Shannon Whisnant purchased a grill at an auction. Inside the grill was an amputated leg. What follows is a story centered on the enterprising Whisnant and John Wood, the man whose leg wound up in the grill due to an odd chain of events.
'Welcome to Leith' is a feature documentary chronicling the attempted takeover of a small town in North Dakota by notorious white supremacist Craig Cobb. Filmed in the days leading up to ... See full summary »
Michael Beach Nichols,
Christopher K. Walker
During the chaotic final weeks of the Vietnam War, the North Vietnamese Army closes in on Saigon as the panicked South Vietnamese people desperately attempt to escape. On the ground, ... See full summary »
JR has broken up with her professor. She enlists her nervous and obnoxious younger brother Colin to take a short road trip in order to help move out her belongings. They bicker and fight, ... See full summary »
Alex Ross Perry
Kate Lyn Sheil
Somewhere on the outskirts of Los Angeles, Rosemarie and Ray pass time in an apartment packed and cluttered with the detritus of a half century of marriage. With their meager social ... See full summary »
In a small desert town just beyond the shadow of magic mountain, children are the gods of foreclosed homes and underpasses. Three teenagers find things to do in a place that offers nothing. They discover first love, friendship and avoid the realities of becoming an adult. Written by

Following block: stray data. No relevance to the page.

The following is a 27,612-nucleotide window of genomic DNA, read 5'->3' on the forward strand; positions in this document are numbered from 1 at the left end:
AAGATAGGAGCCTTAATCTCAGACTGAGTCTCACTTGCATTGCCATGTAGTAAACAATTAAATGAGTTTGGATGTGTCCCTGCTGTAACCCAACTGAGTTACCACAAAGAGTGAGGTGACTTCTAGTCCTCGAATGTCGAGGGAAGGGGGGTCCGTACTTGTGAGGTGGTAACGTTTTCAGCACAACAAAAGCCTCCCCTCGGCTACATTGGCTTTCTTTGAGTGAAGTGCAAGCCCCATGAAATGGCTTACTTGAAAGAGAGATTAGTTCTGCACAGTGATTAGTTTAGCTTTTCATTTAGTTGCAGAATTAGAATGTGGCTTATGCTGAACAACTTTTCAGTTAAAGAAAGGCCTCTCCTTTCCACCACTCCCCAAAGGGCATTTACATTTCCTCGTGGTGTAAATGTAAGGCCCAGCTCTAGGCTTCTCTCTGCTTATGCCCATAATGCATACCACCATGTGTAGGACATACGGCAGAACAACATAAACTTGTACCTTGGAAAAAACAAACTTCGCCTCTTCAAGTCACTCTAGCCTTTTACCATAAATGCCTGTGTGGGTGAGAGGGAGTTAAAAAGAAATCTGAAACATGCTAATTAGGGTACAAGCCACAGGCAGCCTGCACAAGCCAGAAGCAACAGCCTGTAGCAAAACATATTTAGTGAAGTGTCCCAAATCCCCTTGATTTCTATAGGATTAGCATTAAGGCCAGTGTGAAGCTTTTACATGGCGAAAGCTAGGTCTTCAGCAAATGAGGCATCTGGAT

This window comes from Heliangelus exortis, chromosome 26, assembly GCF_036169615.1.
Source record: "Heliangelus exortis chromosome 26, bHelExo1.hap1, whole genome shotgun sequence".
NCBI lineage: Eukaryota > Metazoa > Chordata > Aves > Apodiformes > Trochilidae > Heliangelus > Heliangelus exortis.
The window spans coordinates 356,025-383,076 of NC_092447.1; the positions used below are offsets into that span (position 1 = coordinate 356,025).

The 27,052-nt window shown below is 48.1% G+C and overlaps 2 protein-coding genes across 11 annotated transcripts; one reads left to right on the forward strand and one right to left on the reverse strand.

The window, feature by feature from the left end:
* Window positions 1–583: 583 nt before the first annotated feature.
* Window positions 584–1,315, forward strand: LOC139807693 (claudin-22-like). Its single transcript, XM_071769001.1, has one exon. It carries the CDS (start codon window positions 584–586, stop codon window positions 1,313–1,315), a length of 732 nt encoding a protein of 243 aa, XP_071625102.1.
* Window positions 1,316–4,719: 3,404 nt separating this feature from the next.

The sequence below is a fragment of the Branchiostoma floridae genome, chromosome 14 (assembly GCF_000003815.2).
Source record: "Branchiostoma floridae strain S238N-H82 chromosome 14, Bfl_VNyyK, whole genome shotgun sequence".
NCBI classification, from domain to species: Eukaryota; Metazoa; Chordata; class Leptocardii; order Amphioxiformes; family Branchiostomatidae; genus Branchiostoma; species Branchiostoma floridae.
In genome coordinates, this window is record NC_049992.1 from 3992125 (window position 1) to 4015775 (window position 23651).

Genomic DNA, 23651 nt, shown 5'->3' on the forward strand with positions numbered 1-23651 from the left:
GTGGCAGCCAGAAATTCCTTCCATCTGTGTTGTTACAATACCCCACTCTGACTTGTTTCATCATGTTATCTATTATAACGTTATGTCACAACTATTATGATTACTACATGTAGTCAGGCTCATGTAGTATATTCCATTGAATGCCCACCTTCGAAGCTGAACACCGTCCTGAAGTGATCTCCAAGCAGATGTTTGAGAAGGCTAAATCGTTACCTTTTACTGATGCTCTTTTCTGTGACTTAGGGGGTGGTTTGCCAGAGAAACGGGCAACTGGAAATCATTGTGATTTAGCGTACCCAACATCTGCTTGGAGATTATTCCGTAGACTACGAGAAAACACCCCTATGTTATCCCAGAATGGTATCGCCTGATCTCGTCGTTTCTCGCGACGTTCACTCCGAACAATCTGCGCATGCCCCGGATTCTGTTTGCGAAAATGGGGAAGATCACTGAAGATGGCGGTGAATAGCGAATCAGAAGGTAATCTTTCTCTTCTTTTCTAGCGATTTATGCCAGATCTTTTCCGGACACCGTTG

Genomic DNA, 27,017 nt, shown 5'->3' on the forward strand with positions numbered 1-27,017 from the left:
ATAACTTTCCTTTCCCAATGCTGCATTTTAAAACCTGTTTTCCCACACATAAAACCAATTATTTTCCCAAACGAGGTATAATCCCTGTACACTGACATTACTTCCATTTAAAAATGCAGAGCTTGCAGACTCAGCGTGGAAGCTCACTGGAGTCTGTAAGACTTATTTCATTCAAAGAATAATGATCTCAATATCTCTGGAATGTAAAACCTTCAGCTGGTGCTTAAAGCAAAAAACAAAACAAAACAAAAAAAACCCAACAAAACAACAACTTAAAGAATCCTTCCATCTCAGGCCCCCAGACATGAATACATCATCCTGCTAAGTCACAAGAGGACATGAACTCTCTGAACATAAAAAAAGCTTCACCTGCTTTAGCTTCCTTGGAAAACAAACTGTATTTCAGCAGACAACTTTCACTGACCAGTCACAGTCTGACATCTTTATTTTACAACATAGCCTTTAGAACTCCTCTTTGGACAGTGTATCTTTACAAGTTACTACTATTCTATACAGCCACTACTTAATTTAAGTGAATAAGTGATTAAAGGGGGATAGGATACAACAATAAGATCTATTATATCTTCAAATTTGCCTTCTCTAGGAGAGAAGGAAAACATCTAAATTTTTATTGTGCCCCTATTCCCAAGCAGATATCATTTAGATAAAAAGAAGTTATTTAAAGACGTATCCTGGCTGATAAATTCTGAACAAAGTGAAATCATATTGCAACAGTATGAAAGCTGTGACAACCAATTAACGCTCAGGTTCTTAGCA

A gorgeous doc full of real-life silences and texture. The other reviewers here missed the point of this thing... It's got no story to tell, and there should be no anticipation of story (or "point") just as there should be little hope for a plot from a short poem with the name of a flower for a title.
The lack of direction, and therefore pointless nature of the conversations and situations is the focus here. Where do parties lead? Nowhere. Usually to an empty, lonely feeling once the tumult passes. Where do young romances lead? Nowhere, but usually to an empty, lonely feeling once the tumult passes.
These are real kids. I'm 41, own a house and have kids, but I recall these ambling afternoons with clarity, the days when it seems like a car might really change your life and who your friend just kissed presents possible calamity.
Hitchcock said "Drama is life with the dull bits cut out." This doc set out to put those dull bits in amber for these kids, in a mostly objective manner, therefore speaking to a much wider net about these weird, quietly raging times, completely forgotten by people who are now more interested in 401Ks and their new petty issues.
My only real problem with the film is that it's too gorgeous to be immediate (I thought several times, "How'd they capture this without having staged the shot?" ...and one or two edits sniff of manipulation).
11 of 11 people found this review helpful.
Was this review helpful to you?